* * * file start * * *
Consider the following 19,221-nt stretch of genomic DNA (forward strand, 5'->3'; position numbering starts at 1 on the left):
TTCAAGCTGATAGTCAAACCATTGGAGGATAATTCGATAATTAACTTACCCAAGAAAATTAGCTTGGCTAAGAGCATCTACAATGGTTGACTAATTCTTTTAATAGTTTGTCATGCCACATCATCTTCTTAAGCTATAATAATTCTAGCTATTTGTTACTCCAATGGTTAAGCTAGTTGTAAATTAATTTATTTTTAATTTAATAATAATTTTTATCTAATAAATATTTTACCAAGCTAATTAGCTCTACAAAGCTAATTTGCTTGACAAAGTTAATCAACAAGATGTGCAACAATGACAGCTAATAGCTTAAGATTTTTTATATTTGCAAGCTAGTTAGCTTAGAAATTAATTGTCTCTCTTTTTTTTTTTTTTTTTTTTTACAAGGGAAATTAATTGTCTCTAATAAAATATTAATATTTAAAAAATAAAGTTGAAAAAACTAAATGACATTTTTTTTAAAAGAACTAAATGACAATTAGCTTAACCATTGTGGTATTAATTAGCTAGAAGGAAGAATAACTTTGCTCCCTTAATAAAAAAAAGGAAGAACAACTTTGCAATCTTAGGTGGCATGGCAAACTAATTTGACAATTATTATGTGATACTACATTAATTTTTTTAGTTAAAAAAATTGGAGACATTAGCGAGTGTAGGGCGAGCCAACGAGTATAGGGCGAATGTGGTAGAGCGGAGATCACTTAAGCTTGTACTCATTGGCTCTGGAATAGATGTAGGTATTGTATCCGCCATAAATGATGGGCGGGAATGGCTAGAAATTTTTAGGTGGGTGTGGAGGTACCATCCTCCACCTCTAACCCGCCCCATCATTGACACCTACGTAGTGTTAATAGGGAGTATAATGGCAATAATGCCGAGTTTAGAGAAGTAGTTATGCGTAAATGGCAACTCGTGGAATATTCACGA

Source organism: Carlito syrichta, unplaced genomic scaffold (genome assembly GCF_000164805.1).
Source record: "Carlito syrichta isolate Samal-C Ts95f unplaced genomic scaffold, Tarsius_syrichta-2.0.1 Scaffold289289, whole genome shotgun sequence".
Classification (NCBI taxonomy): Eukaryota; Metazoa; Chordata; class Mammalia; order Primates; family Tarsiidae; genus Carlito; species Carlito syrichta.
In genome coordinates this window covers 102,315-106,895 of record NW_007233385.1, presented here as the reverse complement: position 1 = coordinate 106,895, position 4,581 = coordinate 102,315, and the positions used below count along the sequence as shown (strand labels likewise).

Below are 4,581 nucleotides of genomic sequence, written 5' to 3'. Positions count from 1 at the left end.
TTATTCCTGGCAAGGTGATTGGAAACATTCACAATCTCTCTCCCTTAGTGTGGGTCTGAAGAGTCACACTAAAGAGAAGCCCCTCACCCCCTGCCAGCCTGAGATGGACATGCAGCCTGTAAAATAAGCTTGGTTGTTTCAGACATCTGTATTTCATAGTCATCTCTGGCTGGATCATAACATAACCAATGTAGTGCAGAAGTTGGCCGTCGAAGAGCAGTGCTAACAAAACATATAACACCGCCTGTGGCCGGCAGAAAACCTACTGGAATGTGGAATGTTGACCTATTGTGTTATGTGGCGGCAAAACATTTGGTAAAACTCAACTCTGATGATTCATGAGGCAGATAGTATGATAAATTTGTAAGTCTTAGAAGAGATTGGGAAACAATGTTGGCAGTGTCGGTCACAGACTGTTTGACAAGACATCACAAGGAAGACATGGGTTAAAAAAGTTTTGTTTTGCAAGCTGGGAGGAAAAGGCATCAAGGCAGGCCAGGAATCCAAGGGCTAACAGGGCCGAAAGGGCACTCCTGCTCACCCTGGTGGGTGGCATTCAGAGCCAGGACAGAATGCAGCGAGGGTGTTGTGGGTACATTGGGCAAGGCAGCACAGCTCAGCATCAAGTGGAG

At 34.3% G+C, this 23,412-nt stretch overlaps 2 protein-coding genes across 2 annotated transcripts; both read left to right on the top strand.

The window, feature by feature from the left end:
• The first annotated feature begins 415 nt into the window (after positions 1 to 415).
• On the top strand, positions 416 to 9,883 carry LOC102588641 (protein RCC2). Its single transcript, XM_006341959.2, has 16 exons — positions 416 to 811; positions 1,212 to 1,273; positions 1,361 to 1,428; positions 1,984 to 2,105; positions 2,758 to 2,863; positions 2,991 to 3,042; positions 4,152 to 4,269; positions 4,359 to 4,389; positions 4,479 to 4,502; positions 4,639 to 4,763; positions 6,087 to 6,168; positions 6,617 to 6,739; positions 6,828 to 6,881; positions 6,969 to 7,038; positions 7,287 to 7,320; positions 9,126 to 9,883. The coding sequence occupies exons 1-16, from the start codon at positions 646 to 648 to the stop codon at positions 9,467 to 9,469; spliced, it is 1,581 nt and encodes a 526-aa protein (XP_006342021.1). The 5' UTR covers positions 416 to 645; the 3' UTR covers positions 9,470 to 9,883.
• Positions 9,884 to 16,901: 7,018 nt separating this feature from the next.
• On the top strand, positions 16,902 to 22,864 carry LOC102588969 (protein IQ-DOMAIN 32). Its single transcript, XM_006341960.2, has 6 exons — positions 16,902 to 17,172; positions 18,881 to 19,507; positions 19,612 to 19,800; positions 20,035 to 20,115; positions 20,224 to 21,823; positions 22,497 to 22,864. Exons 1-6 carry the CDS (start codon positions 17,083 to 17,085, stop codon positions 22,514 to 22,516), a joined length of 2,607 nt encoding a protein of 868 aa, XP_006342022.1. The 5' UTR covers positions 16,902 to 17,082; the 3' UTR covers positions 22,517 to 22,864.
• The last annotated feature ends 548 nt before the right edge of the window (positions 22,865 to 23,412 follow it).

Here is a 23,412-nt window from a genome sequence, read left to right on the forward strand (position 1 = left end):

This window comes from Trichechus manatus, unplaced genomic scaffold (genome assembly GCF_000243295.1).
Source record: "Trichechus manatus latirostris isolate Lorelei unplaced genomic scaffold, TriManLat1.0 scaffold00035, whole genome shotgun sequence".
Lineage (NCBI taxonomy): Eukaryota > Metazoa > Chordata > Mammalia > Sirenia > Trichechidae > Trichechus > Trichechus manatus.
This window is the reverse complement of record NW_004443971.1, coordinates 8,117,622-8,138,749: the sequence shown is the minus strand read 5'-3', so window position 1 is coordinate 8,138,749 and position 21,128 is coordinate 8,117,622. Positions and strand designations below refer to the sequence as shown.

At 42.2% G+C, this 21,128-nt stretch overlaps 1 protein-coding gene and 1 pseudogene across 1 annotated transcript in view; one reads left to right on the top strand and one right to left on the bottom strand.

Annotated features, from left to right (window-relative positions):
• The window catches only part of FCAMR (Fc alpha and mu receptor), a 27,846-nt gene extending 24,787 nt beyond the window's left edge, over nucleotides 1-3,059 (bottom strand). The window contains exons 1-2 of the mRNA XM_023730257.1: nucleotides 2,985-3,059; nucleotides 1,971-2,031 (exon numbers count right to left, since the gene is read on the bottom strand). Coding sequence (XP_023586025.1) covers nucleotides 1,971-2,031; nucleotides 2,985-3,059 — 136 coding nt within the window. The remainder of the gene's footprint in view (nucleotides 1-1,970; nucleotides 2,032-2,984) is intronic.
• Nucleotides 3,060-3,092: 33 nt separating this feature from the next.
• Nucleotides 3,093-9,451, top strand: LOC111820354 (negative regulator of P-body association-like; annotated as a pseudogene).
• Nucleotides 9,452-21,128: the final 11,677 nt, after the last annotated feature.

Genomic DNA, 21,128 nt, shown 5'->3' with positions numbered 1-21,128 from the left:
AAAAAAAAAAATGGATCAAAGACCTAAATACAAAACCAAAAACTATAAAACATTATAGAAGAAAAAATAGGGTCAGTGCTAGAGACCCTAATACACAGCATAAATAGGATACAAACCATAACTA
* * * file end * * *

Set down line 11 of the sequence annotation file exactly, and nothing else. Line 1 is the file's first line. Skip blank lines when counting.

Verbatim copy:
• The first annotated feature begins 415 nt into the window (after positions 1 to 415).